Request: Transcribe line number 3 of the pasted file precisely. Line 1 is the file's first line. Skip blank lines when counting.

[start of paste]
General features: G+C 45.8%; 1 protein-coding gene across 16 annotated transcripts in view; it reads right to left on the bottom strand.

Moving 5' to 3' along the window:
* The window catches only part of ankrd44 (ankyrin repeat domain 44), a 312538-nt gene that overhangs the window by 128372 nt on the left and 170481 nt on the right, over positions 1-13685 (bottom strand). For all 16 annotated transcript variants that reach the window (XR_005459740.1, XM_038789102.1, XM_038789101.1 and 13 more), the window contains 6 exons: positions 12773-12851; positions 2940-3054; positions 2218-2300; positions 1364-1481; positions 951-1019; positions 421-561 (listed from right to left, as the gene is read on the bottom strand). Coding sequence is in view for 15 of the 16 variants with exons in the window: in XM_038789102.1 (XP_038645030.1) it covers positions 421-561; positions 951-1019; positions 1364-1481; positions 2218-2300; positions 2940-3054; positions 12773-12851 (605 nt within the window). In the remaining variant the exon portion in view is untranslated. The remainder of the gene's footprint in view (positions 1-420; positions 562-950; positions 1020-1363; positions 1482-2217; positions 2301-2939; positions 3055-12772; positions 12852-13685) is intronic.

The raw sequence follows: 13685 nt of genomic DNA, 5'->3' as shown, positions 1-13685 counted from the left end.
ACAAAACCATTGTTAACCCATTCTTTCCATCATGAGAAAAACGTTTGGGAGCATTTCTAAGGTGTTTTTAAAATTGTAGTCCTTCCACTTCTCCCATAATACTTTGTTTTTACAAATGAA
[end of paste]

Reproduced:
* The window catches only part of ankrd44 (ankyrin repeat domain 44), a 312538-nt gene that overhangs the window by 128372 nt on the left and 170481 nt on the right, over positions 1-13685 (bottom strand). For all 16 annotated transcript variants that reach the window (XR_005459740.1, XM_038789102.1, XM_038789101.1 and 13 more), the window contains 6 exons: positions 12773-12851; positions 2940-3054; positions 2218-2300; positions 1364-1481; positions 951-1019; positions 421-561 (listed from right to left, as the gene is read on the bottom strand). Coding sequence is in view for 15 of the 16 variants with exons in the window: in XM_038789102.1 (XP_038645030.1) it covers positions 421-561; positions 951-1019; positions 1364-1481; positions 2218-2300; positions 2940-3054; positions 12773-12851 (605 nt within the window). In the remaining variant the exon portion in view is untranslated. The remainder of the gene's footprint in view (positions 1-420; positions 562-950; positions 1020-1363; positions 1482-2217; positions 2301-2939; positions 3055-12772; positions 12852-13685) is intronic.